Over the years, the Ennis house passed from one loving set of multi-millionaire hands to another, each of whom invested hefty sums to keep the interior current and restore the property after the ravages of earthquake tremors and heavy rains. (As much as southern California is reputed to be a paradise, its weather conditions can be pretty hard on a house.) Since 2008, it has been designated as a California Historical Landmark and belonged to the National Register of Historic Places. However, as one of Wright’s most livable houses, L.A. locals and architecture buffs hope that it will go on to serve as the setting for more than just memorable scenes in film and TV. As Wright’s grandson Eric said in 2009, “My grandfather designed homes to be occupied by people. He created the space, but the space becomes a creative force and uplifts when it is lived in every day.”

The Ennis House is jointly listed for sale by Beverly Hills–based real estate agencies Hilton & Hyland and Coldwell Banker for $23 million. Bid now, and you could throw your housewarming party just in time to coincide with Blade Runner’s November 2019 time period. Go on — revel in your time.

It’s not every day that a Frank Lloyd Wright house hits the market (although we have recently seen the Olfelt House, Haddock House, and Norman Lykes House for sale).

Food & Drink

What Makes the World’s Most Expensive Chocolate Worth the Price?

What would you guess the world’s most expensive chocolate costs? Fifty bucks? A Benjamin? Try $350-plus.
Auto

Driving Ford’s New 2019 Mustang Bullitt and Living the McQueen Dream

Given the classic film's history with San Francisco, Ford invited us to take a ride in a Mustang that would make McQueen swoon.
Food & Drink

Comedian Ben Scwhartz on His New Podcast, Learning about Wine, and Desert Island Vino

You probably know Ben Schwartz as one of the stars of House of Lies and Parks and Recreation, but did you know that he also loves wine? He loves it, but for a long time, he’d say he knew next to nothing about it.
Outdoors

Is this the Fanciest (And Most Expensive) Pedal Boat Ever?

We love a regular old pedal boat as much as the next guy, but this one takes the cake.
Living

This Tiny A-Frame Cabin Aims for Zero Environmental Impact

This unique space can be built on a property without a construction permit or the use of heavy machinery.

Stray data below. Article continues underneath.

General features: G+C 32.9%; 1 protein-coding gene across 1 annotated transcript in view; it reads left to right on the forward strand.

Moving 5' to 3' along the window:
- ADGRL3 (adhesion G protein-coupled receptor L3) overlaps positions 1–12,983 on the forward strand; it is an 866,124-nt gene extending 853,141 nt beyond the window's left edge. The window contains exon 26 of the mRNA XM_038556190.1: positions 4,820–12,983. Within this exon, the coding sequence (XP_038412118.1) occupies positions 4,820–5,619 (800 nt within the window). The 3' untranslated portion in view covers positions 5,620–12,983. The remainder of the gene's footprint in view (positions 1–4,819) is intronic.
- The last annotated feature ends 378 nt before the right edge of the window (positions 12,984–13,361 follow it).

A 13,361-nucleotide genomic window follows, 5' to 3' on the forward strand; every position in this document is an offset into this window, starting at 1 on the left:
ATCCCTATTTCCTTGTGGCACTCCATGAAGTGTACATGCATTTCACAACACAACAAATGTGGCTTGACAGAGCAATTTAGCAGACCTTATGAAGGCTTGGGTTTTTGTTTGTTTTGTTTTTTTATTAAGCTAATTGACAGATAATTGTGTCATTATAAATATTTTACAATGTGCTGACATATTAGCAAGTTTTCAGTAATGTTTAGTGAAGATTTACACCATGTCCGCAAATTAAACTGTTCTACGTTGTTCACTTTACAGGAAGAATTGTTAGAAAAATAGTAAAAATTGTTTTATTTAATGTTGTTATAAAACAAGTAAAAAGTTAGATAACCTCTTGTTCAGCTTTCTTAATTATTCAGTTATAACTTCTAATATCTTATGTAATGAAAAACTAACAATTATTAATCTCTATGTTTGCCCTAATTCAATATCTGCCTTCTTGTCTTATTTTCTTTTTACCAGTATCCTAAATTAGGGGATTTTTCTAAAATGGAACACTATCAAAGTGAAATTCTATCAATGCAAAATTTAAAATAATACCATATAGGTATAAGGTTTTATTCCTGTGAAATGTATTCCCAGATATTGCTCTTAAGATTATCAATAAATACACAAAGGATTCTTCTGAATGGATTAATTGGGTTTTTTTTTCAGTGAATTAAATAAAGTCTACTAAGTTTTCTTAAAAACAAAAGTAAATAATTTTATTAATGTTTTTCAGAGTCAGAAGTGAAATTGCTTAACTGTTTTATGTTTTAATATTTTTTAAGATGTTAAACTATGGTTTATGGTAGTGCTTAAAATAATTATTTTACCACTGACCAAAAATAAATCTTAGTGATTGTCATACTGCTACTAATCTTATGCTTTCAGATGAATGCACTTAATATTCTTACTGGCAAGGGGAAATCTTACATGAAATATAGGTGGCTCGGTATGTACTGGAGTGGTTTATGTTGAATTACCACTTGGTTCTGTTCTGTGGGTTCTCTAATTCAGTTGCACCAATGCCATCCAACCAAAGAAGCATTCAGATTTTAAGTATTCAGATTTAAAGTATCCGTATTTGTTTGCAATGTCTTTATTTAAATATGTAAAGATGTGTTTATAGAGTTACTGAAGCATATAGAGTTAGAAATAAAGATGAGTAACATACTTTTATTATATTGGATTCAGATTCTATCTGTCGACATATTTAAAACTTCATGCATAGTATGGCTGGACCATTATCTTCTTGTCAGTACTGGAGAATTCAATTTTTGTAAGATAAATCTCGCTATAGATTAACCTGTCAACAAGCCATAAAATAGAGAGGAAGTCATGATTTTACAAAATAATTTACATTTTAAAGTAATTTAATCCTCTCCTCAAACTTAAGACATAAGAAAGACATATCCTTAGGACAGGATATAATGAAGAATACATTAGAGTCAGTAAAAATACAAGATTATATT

Living

Naked Labs’ 3D Body-Scanning Smart Mirror Tracks Fitness Progress in Real Time

Mirror mirror on the wall, what are my gains this week?
Living

The Bothy Project Inspires a Hiking Hut Pre-Fab and Artists’ Retreat

We're just waiting for the bothy trend to finally come to the States.
Living

Travel All Over Without Ever Leaving Home in an ESCAPE Tiny House

The latest model comes with a screened-in porch the lets you enjoy the outdoors even more.
Living

The Sheats-Goldstein Residence Is Everything We Want in a House

Even if you don’t know the name, you know the Sheats-Goldstein Residence.
Living

Riviera Residence: A Mid-Century Modern Home is Brought into the 21st Century

A sleek white kitchen, exposed steel beams, and dark woods all give this 1950s home a decidedly 2018 look
Living

Add Style (and Storage) to Your Space with these Exceptional Media Stands

You bought your big-ass TV. Now you need a place to put it.
Living

This Brick House is Like Something Out of a Sci-Fi Movie

A drawbridge, an art gallery, 970,000 bricks — and those aren’t even the most impressive parts.
Living

This Sprawling Irish Estate Puts the ‘Man’ Into Mansion with Its Own Go-Kart Track

Everything about this estate is amazing, but the real reason you need it is the 980-meter go-kart track positioned just outside the main entrance.
Living

Take a Don Draper-Worthy Road Trip in this Vintage $225,000 RV

Everything from the unique shape down to the luxury finishes makes this fully restored travel trailer worth the price. It's even been signed by Chuck Pelly.